Ultralight Down Jackets: Packing Heat, 5 Under 12
As fall gives way to winter, a packable ultralight down jacket is the secret weapon in a bikepacking gear arsenal. Read on to find out why we love them so much… and our impressions of five toasty jackets, ranging from 5 to 12oz (140-350g).
Recommending clothing for bikepacking is a complex endeavor, mined as it is with caveats. Advice rests on conditional elements such as local climate, personal needs, aesthetic preferences, and financial constraints. However, it’s hard to argue the value of investing in an ultralight, compressible, and insulating jacket. This minimal piece of gear can make the difference between staying home, and extending your adventures well into the colder months – keeping you toasty warm in the process.
An ultralight down jacket is essential.
The classic mantra of packing philosophy goes something like this: If, at some point on the trip, you didn’t wear everything you brought, you brought too much. It’s a good doctrine, granted it shouldn’t always be taken literally. But it does call to mind a valid point about a ‘puff’. A down jacket can play a major role in a layered approach, whether it’s under a hard shell, or as added insulation over a baselayer. It’s also a viable means of increasing the temperature rating of your sleeping system. Suffice to say, a puff jacket can be an essential piece of a well thought out kit. If you have one, you’re bound to find uses for it on all kinds of trips. Lastly, let’s not forget the feel-good factor: down jackets are so cosy it’s hard not to smile when you’re wearing one.
Why down works.
- Warmth: Goose down makes up the fluffy undercoat that provides warmth and increases buoyancy for geese. The structure of down provides insulation by trapping thousands of tiny air pockets within its fine fibers. Down is also breathable, allowing unwanted moisture to be wicked away from the body for evaporation. There are not many other materials that have comparable properties.
- Weight: Ounce for ounce, down is the warmest insulation available for clothing and gear. Although synthetic fiber insulation has come a long way, the amount of down it takes to provide adequate insulation is still unmatched.
- Packability: Down is also highly compressible and can be squished into a tight compact forms. However, it retains its loft and is able to bounce back to its original shape.
Down is great, until it gets wet. That is probably its biggest downside. Once it does get wet, it not only loses it’s insulating properties, but it becomes heavy and can be slow to dry. Cleaning down garments requires special care; most suggest a mild down-specific cleaning product, front-loading washer, and other particulars when it comes time to clean. Lastly, down is expensive. On the flip-side, there’s synthetic; it’s not as cozy, but sometimes practical. For comparison, we’ve also included a review of one of our favourite synthetic options (at bottom).
What is Fill Power?
The quality or effectiveness of down is rated according its fill power. Fill power is determined by measuring how many cubic inches can be filled with one compressed ounce of down and is expressed as cubic inches per ounce (in³/oz). For example, if one ounce of compressed down lofts to a volume of 800 cubic inches, it is said to have a lofting power of 800. The higher quality the down, the higher its fill power. Since high quality down requires fewer ounces to maintain the same level of warmth, it has a better warmth to weight ratio than that of a lower quality down, and can be used to create garments that are substantially lighter in weight. All of that being said, fill weight still matters.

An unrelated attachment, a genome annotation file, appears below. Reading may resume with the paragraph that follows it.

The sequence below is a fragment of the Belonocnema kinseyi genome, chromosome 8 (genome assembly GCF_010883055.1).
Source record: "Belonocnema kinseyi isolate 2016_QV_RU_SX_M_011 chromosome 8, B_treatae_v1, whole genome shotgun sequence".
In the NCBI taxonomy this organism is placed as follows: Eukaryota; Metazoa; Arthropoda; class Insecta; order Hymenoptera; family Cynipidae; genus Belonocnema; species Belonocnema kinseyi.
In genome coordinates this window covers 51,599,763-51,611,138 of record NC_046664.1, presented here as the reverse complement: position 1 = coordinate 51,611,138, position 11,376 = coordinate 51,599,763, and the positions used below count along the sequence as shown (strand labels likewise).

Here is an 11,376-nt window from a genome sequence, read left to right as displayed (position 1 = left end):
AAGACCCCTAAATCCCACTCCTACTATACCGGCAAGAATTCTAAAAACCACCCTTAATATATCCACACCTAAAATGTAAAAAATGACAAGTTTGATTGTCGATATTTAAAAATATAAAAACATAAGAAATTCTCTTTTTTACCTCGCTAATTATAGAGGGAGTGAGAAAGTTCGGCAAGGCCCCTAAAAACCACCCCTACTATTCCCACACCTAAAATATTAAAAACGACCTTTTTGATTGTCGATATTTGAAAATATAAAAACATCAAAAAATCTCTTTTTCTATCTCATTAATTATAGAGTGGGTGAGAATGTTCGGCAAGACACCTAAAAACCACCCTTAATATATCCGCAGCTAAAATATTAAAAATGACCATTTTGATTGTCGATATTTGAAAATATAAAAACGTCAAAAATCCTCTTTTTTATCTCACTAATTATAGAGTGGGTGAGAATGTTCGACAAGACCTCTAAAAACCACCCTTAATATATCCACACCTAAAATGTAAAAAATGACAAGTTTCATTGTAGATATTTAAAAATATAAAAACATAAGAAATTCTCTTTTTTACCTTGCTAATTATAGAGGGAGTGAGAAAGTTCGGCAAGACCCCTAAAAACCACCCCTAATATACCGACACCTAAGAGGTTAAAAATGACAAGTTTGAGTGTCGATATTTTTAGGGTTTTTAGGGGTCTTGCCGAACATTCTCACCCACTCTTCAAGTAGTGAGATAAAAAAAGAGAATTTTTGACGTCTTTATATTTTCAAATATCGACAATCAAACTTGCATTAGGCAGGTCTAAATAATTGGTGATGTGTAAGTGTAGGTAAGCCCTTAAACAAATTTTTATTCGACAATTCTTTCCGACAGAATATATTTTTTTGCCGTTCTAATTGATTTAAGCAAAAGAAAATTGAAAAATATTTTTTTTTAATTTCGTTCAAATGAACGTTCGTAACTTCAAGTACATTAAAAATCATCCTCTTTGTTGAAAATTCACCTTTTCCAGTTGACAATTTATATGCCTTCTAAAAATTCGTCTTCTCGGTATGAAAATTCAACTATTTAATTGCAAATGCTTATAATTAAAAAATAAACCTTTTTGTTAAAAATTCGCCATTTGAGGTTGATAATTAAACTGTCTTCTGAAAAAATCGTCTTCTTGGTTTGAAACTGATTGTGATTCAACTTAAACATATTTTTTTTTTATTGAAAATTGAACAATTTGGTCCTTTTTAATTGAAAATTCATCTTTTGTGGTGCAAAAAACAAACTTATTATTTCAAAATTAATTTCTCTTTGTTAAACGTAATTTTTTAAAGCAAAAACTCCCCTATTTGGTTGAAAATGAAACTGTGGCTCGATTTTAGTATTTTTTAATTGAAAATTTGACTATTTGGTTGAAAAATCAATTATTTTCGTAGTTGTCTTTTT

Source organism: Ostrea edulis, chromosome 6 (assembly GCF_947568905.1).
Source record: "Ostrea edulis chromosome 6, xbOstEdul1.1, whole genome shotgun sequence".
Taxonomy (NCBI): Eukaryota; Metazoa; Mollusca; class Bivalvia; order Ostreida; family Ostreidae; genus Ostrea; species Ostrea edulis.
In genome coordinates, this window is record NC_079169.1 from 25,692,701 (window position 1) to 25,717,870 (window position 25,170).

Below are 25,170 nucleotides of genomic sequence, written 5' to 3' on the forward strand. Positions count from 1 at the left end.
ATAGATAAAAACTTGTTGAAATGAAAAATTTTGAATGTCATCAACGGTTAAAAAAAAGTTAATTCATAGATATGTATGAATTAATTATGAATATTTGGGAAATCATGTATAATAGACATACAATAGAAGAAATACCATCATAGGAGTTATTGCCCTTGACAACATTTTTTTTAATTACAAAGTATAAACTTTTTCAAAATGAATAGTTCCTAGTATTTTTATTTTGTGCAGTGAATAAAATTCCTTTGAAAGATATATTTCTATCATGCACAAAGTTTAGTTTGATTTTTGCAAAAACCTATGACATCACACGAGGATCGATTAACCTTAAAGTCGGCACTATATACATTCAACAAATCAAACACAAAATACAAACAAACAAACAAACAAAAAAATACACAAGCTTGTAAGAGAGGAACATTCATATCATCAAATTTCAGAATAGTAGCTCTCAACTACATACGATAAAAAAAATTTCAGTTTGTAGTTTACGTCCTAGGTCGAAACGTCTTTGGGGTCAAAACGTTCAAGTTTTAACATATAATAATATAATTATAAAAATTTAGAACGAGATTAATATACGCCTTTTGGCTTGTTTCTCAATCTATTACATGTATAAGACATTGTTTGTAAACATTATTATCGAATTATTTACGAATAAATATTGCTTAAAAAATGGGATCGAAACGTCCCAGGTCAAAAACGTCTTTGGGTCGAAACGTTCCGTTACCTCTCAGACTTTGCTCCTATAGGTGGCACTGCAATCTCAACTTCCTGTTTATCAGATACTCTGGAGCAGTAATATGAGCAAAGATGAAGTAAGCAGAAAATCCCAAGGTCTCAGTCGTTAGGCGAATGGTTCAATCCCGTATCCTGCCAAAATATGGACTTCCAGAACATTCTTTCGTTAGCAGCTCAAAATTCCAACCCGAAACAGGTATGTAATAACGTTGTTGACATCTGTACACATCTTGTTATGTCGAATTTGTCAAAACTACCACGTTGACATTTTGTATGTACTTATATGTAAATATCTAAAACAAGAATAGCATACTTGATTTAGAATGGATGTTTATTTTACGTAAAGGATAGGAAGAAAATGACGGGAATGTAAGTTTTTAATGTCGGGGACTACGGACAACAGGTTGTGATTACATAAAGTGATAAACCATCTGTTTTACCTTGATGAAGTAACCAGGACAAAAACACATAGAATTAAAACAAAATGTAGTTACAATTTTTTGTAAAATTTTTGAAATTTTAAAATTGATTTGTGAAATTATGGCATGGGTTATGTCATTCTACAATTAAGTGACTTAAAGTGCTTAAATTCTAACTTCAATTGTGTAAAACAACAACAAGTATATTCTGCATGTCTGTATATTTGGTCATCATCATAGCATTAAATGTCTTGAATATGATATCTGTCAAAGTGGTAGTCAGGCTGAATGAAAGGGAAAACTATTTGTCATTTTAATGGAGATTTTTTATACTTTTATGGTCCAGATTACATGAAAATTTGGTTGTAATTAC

There are some sustainability and animal welfare concerns (live plucking, for example) surrounding the harvesting of down or manufacturing of down-filled products. If this is a matter of interest to you, pay attention to where companies source their down, and to what standards they adhere. Nau has started a line of jackets that use recycled down, and Patagonia initiated a standard called 100% Traceable Down. Other companies note their sources as well. More details on each below.
5 Ultralight Down Jackets Under 12 oz
For this gear roundup, we’ve tested out five jackets that range in weight, warmth, and expense. You’ll find our impressions on each jacket, as well as a comparison chart. All of these jackets are in the ‘sweater weight’ category, meaning they are great for moderately cold temperatures, and temps that dip below freezing when paired with layers. The jackets are ordered by weight, starting with the lightest.
Montbell Plasma 1000 Down Jacket
The Plasma 1000 is the only jacket we reviewed that uses 1000 fill power down, and it is indeed the featherweight of the group. Its design is minimalistic in the extreme, sporting no hood, no pockets, and no adjustment cords. But, what it does have is a great design and an impressive warmth to weight ratio. This jacket is designed for ultralight backcountry explorers who are seeking a moderately warm, microweight, insulating layer in a very straightforward package.
The Plasma 1000 has a form fitting design which allows additional layers to be combined as the temperature necessitates. One no-compromise feature that was included in its design is a minimal draft tube to prevent a cold air from entering at the zipper. While the jacket’s wrist cuffs are elastic, the waist is not; cold air is halted at the wrist line, but there’s nothing preventing it from slipping up the bottom of the jacket. The Plasma also has a short hem line, which is perfect when layering, but may prove a little drafty if worn on its own. The jacket has a sewn through construction, which according to Montbell, keeps the down where it’s needed and the jacket as light as possible. In addition, the Plasma has Montbell’s standard DWR (Durable Water Repellant) treatment.